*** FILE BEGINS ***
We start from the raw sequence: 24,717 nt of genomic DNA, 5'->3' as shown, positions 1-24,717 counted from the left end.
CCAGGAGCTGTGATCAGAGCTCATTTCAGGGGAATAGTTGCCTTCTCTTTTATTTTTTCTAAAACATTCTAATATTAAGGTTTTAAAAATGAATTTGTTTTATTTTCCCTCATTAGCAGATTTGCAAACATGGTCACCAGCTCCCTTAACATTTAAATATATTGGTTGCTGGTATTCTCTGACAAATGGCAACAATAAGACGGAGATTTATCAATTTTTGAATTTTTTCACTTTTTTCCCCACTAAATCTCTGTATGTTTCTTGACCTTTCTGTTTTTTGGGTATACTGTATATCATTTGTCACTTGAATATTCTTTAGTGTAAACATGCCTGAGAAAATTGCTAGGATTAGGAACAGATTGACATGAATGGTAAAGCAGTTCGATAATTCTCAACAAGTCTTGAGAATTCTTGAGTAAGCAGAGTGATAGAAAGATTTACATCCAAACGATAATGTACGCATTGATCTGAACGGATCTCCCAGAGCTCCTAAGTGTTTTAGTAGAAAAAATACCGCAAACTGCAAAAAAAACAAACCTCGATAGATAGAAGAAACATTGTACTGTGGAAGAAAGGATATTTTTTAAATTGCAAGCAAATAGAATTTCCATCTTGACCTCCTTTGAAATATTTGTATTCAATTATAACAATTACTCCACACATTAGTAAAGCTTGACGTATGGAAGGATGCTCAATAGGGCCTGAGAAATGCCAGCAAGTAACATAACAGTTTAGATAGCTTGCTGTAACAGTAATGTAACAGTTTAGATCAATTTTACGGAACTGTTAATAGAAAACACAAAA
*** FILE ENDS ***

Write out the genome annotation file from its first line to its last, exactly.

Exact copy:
We start from the raw sequence: 24,717 nt of genomic DNA, 5'->3' as shown, positions 1-24,717 counted from the left end.
CCAGGAGCTGTGATCAGAGCTCATTTCAGGGGAATAGTTGCCTTCTCTTTTATTTTTTCTAAAACATTCTAATATTAAGGTTTTAAAAATGAATTTGTTTTATTTTCCCTCATTAGCAGATTTGCAAACATGGTCACCAGCTCCCTTAACATTTAAATATATTGGTTGCTGGTATTCTCTGACAAATGGCAACAATAAGACGGAGATTTATCAATTTTTGAATTTTTTCACTTTTTTCCCCACTAAATCTCTGTATGTTTCTTGACCTTTCTGTTTTTTGGGTATACTGTATATCATTTGTCACTTGAATATTCTTTAGTGTAAACATGCCTGAGAAAATTGCTAGGATTAGGAACAGATTGACATGAATGGTAAAGCAGTTCGATAATTCTCAACAAGTCTTGAGAATTCTTGAGTAAGCAGAGTGATAGAAAGATTTACATCCAAACGATAATGTACGCATTGATCTGAACGGATCTCCCAGAGCTCCTAAGTGTTTTAGTAGAAAAAATACCGCAAACTGCAAAAAAAACAAACCTCGATAGATAGAAGAAACATTGTACTGTGGAAGAAAGGATATTTTTTAAATTGCAAGCAAATAGAATTTCCATCTTGACCTCCTTTGAAATATTTGTATTCAATTATAACAATTACTCCACACATTAGTAAAGCTTGACGTATGGAAGGATGCTCAATAGGGCCTGAGAAATGCCAGCAAGTAACATAACAGTTTAGATAGCTTGCTGTAACAGTAATGTAACAGTTTAGATCAATTTTACGGAACTGTTAATAGAAAACACAAAA